Wrestliana, by Toby Litt, is part memoir, part biography. It is an exploration of fathers and sons, and what it means to be a man, particularly in our modern world. I wondered whilst reading if I could be amongst its audience, if I could understand. Certain elements of the narrative made me uncomfortable. I found myself wanting to point out that girls play football and mothers stand on touchlines. Despite it being an intensely personal story I needed to step back from the author and focus on the writing.
Toby Litt’s forebears lived in Cumberland in the eighteenth century. One of them, William Litt, was, for a time, a local wrestling champion. He was also a writer and published the original Wrestliana – ‘a history of wrestling from its origins’. Toby grew up hearing his father talk of his great-great-grandfather: the wrestling; his time as a smuggler; the loss of a small fortune; his escape to Canada where he died. When Toby decided that he wanted to be a writer the only story his father wanted him to tell was that of William.
This is also, however, the story of Toby. As well as exploring the lives of his wider family, he shares: how he was bullied at school; his time living in Prague; his hopes for his own two sons; how he teaches Creative Writing. When teaching dialogue he tells his class:
“When two men say Hello in the street, one of them loses.”
Toby describes himself as competitive and many of his musings are around whether, in any given situation, he has won or lost. This attitude overflows into his writing life, his thoughts on other writers and their work. I baulked at the apparently disparaging comments about John Boyne whose books I enjoy. I understood better when I read an interview Toby gave to The Word Factory from which I quote:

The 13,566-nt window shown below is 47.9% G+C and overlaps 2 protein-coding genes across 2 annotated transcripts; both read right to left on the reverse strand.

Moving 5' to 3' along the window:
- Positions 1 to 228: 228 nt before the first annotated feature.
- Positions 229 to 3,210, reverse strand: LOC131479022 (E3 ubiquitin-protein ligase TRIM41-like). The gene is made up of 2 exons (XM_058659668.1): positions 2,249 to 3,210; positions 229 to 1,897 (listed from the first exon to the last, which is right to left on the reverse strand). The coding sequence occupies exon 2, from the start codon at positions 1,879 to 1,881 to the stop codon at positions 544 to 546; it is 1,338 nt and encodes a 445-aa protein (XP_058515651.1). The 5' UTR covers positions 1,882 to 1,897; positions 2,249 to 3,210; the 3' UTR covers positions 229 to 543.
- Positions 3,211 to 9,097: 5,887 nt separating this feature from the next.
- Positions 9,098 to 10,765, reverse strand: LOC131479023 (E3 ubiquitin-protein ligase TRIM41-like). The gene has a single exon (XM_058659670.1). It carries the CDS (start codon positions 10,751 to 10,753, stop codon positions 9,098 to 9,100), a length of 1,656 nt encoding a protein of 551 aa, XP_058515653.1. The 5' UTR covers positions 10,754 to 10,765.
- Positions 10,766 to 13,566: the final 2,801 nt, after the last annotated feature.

“For other writers, the job is to entertain, to tell fulfilling stories. The writers you mention – you could also have included Henry James – are Modernists, Make-it-new-ists. They were the writers who got to me. I suppose I thought they were trying to do something more difficult and worthwhile. An entertainment doesn’t attempt to change its audience – it reassures them that, going in, they have all they need to understand and enjoy it. As a reader, I wanted to be changed by what I read. I didn’t want to be myself. Books were a way for me of moving gradually away from who I started as. I think that’s what books have done for me.”
Following the John Boyne encounter, Toby mentions his reaction when a book he believed was amongst his best work was entered for the Booker Prize, and the crushing disappointment he felt when it was not longlisted. The pages on writers and literary prizes are enlightening.
Toby has long eschewed sport but, once immersed in his extensive research about William, found himself considering the importance placed on a man’s physical size, strength and prowess. William’s politics, his beliefs, are described as
“manly, patriotic, straightforward”
Toby considers: his own life as a family man and writer, those moments when he ‘won’; if this is all that matters and if, in aging, the best times are gone. There is an undercurrent, a fear of, inferiority, or being seen as such. Perhaps a more competitive person than I will empathise.
Everything that William wrote, of which there is still a record, is dissected and examined in forensic detail to provide a picture of the man, the life he led, and why. This includes gaining an understanding of the style of wrestling at which he excelled and which is still practised in the north of England. Toby visits to observe and talk to those involved. I found the sections describing in detail the sport the least interesting. The history on the other hand proved engaging, as did the comparisons and attitudes across the generations.
Toby deploys the analogy of wrestling to life and this spills over into his relationships with his father and his sons. There appears to be a need to prove oneself different yet better, to escape from under the family shadow yet still be deemed worthy. Near the end of the book he regrets that his sons cannot compete in the traditional wrestling bouts he has been learning of. I wonder what they would think of this idea.
Despite my inability to empathise with the author’s attitude to being a man in the modern world, the book offers an interesting history and perspective. I would have preferred the impact of the women involved to be taken more into account but understand it is intended to be only about the men. A need to feel macho may be beyond my comprehension but in presenting his thoughts and feelings so honestly the author offers insight into what can prove toxic concerns. It is an alluring read.
Wrestliana is published by Galley Beggar Press. To support their work please consider buying direct, or from an independent bookshop.